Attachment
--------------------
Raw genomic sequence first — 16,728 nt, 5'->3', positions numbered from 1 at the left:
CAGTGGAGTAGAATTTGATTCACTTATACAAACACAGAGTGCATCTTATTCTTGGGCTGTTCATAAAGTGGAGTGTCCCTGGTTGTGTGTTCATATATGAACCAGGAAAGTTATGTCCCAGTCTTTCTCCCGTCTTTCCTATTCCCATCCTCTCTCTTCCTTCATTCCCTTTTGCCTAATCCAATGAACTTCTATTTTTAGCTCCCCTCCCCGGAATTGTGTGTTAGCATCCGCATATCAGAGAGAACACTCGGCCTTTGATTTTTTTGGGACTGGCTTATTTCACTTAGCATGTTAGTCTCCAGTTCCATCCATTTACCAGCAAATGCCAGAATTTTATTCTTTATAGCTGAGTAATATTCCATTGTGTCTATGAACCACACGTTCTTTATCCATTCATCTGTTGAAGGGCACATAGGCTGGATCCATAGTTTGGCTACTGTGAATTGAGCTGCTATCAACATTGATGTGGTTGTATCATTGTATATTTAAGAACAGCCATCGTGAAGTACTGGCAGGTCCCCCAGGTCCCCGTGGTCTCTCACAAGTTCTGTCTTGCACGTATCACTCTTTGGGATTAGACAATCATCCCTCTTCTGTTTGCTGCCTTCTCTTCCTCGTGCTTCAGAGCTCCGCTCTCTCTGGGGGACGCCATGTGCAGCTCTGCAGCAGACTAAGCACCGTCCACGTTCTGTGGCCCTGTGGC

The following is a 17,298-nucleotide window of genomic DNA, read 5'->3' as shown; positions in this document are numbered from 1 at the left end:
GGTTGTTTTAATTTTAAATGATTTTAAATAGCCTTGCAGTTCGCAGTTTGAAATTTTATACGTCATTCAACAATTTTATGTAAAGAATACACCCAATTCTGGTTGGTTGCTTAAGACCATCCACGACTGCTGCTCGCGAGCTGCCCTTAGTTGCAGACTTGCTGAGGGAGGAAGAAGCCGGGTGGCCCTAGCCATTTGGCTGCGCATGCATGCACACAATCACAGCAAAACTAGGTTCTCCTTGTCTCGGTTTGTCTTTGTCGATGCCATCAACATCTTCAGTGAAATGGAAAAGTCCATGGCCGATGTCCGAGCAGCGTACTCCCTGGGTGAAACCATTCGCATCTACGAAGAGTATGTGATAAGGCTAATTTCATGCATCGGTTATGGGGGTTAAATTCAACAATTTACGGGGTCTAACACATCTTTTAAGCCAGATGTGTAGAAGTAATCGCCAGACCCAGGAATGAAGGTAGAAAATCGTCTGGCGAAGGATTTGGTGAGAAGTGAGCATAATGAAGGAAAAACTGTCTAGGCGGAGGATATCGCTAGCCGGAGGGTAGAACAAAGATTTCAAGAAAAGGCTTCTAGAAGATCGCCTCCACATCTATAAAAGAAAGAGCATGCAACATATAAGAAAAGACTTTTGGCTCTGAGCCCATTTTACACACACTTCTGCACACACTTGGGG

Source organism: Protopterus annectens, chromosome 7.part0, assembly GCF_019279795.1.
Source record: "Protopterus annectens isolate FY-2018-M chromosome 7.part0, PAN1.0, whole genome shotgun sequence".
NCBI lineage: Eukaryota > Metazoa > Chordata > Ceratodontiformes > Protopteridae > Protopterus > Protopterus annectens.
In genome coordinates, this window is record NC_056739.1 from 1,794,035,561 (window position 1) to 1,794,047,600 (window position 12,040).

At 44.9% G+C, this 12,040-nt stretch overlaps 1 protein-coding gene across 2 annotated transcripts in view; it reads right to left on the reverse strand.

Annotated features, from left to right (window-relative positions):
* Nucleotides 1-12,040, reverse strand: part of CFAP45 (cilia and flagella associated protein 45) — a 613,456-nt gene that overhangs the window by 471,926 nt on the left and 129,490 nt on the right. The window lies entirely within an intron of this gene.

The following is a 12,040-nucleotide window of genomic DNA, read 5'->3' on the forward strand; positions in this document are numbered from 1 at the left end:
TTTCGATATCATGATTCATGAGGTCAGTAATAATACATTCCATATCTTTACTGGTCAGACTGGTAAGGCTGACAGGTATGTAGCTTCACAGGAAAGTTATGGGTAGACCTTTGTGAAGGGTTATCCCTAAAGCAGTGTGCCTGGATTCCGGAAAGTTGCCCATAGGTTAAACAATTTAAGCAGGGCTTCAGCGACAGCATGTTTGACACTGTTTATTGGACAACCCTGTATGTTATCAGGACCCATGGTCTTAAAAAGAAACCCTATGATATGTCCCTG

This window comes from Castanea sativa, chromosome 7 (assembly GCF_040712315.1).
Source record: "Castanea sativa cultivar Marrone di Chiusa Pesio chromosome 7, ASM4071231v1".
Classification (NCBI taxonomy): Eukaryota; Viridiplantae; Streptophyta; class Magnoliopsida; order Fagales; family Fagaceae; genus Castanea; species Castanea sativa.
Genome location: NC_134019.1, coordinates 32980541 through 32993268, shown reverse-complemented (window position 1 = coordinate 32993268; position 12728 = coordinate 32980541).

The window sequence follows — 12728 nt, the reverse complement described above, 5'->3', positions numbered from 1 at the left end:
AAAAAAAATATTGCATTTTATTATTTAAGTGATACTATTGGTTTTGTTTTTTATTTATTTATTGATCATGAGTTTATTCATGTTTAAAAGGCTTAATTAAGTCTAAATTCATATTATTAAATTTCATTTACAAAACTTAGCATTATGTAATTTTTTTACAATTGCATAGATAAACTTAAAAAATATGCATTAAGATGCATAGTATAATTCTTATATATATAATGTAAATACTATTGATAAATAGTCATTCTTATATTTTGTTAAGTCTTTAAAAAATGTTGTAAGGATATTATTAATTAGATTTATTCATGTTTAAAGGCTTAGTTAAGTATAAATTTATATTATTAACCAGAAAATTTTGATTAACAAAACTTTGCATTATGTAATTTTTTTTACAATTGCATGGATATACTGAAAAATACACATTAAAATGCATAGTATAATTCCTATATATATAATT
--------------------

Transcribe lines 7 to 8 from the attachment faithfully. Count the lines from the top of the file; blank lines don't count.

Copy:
NCBI lineage: Eukaryota > Metazoa > Chordata > Ceratodontiformes > Protopteridae > Protopterus > Protopterus annectens.
In genome coordinates, this window is record NC_056739.1 from 1,794,035,561 (window position 1) to 1,794,047,600 (window position 12,040).